Braves can’t contain Phillies’ offense, drop to 0-2

Bryse Wilson of the Atlanta Braves. (Photo by Michael Reaves/Getty Images)

Credit: Michael Reaves

Combined ShapeCaption
Bryse Wilson of the Atlanta Braves. (Photo by Michael Reaves/Getty Images)

Credit: Michael Reaves

Credit: Michael Reaves

Walks and home runs haunted the Braves in last year’s National League Division Series, when they were ousted in four games. Their return to the diamond has done nothing to erase those memories.

The Phillies once again powered their way to an 8-6 win Saturday. A year after the Braves took two of three against the Phillies to open a season, their foes will return the favor by doing at least that this weekend.

This was only the second game, and the Braves are aware that this is life in the National League East. That won’t make worries about the pitching go away.

Bryse Wilson, 21, made his second career start in a rowdy Philadelphia environment. He survived just 3-1/3 innings, chased by a just-fair Maikel Franco homer that provided the Phillies’ first lead.

But he learned a reality the Braves as a whole will grow accustomed to: Quieting the Phillies’ lineup is a difficult chore.

“I made a couple mistakes, and they took advantage of them,” Wilson said. “You can (try to be) too perfect. I think that’s one of the reasons I walked three guys tonight. I just need to go out there and have confidence and get outs.”

The righty was effectively wild for the first three innings. Rhys Hoskins doubled and scored on J.T. Realmuto’s single in the second – otherwise, Wilson did what he could against a dangerous group that broke through in the fourth.

Odubel Herrera drew a one-out walk and scored on Cesar Hernandez’s triple. Once Franco gave the Phillies a lead, Braves manager Brian Snitker dipped into his haphazard bullpen, ending Wilson’s day at 73 pitches.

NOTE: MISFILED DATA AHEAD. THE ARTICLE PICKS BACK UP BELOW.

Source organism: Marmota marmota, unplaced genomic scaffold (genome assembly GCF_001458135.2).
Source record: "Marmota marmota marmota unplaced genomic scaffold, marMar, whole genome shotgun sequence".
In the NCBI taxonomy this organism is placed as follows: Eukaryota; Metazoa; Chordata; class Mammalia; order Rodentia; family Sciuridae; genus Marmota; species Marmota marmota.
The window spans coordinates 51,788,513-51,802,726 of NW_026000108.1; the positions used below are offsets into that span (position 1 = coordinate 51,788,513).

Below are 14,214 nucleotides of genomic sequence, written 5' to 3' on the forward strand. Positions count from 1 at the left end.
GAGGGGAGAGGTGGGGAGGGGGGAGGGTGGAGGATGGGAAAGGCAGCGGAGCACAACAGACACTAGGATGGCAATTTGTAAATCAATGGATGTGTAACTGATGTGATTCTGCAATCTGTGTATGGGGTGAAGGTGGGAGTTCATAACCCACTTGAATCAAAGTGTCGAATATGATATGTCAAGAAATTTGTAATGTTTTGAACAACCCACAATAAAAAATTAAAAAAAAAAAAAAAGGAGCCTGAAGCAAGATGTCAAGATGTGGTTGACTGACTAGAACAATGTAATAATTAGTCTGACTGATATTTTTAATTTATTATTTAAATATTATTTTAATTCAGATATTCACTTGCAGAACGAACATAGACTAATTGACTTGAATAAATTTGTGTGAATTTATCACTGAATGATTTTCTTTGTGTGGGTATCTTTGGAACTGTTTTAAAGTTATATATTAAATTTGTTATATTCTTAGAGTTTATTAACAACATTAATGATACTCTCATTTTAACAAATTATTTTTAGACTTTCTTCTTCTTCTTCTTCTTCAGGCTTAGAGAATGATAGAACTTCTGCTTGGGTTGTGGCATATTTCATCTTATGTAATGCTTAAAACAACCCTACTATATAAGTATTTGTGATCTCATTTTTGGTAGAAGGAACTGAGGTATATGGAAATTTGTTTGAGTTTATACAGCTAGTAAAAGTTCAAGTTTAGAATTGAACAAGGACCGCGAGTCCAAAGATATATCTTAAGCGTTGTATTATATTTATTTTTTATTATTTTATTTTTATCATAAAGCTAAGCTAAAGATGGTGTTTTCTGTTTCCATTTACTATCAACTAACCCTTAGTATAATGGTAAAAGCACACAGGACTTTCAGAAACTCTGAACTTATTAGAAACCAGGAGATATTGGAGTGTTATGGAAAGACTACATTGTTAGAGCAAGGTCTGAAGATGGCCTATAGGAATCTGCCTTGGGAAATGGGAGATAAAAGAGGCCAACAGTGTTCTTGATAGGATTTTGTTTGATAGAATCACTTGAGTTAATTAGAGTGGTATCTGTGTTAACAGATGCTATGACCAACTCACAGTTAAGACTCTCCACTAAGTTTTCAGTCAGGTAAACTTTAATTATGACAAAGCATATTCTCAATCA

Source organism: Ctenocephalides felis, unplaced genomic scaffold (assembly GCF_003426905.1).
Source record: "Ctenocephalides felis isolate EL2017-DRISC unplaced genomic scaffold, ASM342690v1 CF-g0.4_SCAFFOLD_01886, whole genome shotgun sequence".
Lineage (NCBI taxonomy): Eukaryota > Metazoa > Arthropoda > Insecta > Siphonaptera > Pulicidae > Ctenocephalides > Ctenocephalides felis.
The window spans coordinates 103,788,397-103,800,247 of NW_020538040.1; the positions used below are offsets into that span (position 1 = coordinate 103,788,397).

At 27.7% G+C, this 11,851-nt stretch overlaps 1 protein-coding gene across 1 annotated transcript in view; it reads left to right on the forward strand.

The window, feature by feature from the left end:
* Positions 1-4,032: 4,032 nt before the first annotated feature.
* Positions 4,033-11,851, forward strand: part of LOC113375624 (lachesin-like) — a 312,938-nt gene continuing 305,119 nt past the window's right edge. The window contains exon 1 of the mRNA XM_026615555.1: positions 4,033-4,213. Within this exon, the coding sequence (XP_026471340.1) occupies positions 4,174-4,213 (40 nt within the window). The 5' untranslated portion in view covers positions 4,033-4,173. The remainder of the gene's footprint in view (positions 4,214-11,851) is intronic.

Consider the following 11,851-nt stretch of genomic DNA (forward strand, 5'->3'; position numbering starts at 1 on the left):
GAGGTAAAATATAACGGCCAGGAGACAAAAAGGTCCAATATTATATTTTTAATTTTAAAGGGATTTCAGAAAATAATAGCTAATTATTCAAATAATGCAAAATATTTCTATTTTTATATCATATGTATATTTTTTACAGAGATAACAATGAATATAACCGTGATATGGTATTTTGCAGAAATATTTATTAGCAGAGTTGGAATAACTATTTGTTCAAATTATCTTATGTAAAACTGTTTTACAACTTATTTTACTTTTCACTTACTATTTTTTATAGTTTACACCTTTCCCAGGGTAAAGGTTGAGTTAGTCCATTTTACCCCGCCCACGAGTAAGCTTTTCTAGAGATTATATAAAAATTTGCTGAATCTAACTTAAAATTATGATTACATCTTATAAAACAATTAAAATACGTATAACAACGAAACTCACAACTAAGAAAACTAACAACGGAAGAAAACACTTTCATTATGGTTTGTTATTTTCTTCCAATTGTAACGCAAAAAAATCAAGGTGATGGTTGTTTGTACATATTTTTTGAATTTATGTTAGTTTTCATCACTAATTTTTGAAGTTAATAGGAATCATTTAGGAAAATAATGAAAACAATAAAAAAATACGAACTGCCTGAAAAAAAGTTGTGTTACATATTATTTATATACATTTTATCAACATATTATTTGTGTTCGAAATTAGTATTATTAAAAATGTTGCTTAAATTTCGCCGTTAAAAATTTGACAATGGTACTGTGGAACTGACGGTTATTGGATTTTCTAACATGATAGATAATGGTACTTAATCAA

“He didn’t seem quite as aggressive throwing pitches,” catcher Tyler Flowers said of Wilson. “I’m not going to say the word ‘scared,’ because I know he’s not scared at all. Maybe he was trying to be a little too fine rather than trusting his stuff. We’ll figure it out after that. … Just not super crisp with any of the pitches.”

The outing included expected ups and downs from the youngster. The worst downside was his early exit, requiring the Braves’ relief corps to work overtime to get through the night - an additional challenge in itself given the Braves are short-handed pitching-wise.

“We’re going to have to keep fighting through it,” manager Brian Snitker said. “We’re probably going to have to go through it again before these six months are over. Until we get those three guys back and it solidifies things, we’re going to have to keep fighting.”

The Phillies’ offensive barrage overshadows the Braves’ own solid work at the plate (if you’re looking for a bright side). Freddie Freeman had a four-hit, two-RBI afternoon. Dansby Swanson homered and looks much more comfortable at the plate. Charlie Culberson pulled the Braves within two with a ninth-inning shot of his own.

Yet none of that matters when allowing 18 runs through two games. The Braves are in weather-the-storm mode, staying afloat until their some of their rehabbing pitchers return. It’s far too early to make definitive statements, but the bullpen hasn’t looked like a strength. That’s been magnified by the Phillies’ unrelenting bats.

“It’s a tough lineup for sure,” Flowers said. “They all have areas we can go to to get outs. You just can’t consistently make mistakes or miss spots in the zone. We did that a little too often tonight.”

It was Wes Parsons, who made the team after allowing no runs in 10 spring appearances, who fell victim to Realmuto’s shot. Jonny Venters and Jesse Biddle temporarily stopped the bleeding, with Biddle producing the first 1-2-3 inning of the game in the sixth.

As for the seventh: Bryce Harper harpooned his first homer – and first hit as a Phillie – into the right-field seats. The Philadelphia crowd of over 44,000 erupted, cuing a standing ovation before Harper accepted their curtain call. He emphatically yelled and encouraged the spectators’ cheers.

That’s the new life for these Braves. To repeat as East champs, they must slow the monster assembled in South Philly. They have the talent and rich prospect depth, but a 2019 playoff berth will require more than the Nationals’ stumbling and some good fortune this time. It’ll take outdoing the rejuvenated East, fronted by these Phillies.

And so far, the Braves are 0-2.

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